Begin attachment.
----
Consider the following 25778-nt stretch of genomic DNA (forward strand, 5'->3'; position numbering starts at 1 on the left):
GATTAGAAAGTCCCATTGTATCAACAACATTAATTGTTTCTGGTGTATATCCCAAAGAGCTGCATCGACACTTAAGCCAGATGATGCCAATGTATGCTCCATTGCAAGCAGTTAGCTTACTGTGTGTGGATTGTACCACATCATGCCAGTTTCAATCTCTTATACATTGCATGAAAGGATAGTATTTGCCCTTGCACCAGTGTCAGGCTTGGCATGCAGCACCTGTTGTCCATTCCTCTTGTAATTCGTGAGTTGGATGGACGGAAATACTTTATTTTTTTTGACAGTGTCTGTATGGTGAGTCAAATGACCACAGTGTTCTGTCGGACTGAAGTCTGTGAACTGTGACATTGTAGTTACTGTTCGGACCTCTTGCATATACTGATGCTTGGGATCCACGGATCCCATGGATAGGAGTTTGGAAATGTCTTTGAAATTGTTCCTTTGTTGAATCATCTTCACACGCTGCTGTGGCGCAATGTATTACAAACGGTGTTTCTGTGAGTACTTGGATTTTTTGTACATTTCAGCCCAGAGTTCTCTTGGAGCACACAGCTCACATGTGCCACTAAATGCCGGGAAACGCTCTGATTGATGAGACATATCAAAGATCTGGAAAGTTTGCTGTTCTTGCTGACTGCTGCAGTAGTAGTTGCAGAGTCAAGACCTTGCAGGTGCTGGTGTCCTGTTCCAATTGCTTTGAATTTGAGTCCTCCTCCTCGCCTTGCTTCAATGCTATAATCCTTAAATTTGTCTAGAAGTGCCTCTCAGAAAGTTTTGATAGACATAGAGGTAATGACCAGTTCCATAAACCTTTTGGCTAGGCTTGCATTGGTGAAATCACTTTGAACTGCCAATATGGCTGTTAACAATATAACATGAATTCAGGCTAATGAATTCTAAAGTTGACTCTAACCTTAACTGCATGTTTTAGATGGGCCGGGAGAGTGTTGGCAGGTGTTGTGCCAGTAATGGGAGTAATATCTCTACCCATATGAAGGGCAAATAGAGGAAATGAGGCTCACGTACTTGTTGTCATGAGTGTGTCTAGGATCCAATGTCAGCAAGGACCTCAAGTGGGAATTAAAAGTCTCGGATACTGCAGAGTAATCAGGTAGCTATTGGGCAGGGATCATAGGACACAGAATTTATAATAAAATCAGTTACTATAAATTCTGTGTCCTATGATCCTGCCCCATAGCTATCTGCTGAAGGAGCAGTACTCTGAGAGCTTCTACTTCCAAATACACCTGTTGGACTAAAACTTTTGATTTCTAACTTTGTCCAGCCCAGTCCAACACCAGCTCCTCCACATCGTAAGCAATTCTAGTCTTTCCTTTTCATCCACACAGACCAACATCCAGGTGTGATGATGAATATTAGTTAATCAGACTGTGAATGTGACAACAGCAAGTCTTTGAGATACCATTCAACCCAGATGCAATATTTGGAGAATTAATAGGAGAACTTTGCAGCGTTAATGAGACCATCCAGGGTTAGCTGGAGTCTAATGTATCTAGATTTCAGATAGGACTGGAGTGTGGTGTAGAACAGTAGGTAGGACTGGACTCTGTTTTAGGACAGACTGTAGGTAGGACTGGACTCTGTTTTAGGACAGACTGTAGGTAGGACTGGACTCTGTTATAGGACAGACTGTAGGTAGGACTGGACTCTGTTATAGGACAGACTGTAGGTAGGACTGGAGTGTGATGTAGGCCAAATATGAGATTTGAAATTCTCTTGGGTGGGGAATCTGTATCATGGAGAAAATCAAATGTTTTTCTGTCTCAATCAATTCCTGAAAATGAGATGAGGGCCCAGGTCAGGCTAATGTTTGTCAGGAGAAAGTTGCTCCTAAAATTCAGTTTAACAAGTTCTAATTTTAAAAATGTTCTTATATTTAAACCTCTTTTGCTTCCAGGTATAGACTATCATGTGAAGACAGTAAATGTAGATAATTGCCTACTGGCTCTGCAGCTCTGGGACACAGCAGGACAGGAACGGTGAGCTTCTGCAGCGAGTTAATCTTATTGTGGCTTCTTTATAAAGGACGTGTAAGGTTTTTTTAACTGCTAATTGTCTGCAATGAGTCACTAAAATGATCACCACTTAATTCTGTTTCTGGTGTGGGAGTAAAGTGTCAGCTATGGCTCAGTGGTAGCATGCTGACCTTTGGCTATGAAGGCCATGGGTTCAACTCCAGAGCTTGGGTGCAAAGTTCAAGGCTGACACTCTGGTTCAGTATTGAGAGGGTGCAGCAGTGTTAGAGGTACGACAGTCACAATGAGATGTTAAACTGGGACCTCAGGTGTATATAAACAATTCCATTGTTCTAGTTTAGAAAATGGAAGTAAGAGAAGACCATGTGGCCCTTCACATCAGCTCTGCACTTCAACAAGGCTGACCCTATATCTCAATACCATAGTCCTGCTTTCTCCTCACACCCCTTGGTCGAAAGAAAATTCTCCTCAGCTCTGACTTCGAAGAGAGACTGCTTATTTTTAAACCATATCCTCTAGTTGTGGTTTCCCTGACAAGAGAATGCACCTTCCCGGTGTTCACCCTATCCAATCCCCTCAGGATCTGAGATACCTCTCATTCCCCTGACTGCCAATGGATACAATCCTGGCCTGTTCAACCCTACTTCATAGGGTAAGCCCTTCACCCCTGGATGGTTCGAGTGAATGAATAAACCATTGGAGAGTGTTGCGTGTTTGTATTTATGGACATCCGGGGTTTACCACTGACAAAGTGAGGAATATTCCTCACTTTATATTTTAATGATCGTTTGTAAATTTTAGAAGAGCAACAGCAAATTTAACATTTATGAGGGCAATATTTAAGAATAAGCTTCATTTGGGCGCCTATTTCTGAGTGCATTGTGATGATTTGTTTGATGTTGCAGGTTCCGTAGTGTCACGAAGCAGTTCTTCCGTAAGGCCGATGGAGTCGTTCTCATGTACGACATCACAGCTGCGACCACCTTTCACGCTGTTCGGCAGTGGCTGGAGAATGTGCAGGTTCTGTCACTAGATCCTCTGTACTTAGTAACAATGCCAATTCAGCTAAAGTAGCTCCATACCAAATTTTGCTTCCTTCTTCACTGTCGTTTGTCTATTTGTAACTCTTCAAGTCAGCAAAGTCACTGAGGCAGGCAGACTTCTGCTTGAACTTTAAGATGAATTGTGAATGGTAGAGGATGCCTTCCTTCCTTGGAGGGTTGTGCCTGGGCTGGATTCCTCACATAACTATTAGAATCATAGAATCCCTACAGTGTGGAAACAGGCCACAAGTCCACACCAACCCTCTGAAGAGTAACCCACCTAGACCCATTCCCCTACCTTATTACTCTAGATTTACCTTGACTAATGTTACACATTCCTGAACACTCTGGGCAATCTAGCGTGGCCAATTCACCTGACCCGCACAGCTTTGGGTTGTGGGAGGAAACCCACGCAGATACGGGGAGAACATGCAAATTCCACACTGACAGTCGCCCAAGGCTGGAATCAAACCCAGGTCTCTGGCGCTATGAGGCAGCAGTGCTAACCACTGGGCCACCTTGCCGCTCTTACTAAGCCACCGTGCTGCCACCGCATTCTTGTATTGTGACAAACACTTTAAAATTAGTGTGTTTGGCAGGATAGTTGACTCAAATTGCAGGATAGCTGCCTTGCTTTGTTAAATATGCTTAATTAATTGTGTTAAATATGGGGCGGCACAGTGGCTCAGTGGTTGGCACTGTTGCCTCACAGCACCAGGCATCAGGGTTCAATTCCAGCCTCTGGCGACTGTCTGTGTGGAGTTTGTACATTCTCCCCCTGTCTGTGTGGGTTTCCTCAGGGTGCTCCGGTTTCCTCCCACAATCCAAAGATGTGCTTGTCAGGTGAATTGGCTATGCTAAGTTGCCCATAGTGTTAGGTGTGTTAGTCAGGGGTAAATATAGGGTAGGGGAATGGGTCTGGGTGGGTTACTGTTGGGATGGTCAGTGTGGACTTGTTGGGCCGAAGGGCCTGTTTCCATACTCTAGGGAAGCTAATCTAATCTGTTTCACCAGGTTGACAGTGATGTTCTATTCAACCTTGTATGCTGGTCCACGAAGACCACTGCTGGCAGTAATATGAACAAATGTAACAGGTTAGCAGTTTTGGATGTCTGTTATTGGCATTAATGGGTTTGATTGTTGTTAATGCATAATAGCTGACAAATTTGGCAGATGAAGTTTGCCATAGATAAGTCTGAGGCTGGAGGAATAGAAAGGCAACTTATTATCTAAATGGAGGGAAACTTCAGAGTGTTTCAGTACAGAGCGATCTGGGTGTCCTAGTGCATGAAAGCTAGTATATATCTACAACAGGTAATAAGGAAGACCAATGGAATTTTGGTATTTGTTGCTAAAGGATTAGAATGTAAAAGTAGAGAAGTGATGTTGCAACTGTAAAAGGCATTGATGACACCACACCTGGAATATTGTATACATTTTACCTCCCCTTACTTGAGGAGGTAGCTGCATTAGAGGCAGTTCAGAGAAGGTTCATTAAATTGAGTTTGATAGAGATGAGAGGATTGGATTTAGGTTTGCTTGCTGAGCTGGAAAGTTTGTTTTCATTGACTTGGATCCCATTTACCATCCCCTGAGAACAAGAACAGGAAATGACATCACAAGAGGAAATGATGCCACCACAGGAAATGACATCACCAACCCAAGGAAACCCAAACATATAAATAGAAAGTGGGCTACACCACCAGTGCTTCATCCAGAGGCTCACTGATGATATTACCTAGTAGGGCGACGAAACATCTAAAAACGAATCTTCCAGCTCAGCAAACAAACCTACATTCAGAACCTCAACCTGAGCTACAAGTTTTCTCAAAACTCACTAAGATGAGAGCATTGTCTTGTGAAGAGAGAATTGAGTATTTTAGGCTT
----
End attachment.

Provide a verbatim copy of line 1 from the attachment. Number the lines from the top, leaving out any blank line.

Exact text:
Consider the following 25778-nt stretch of genomic DNA (forward strand, 5'->3'; position numbering starts at 1 on the left):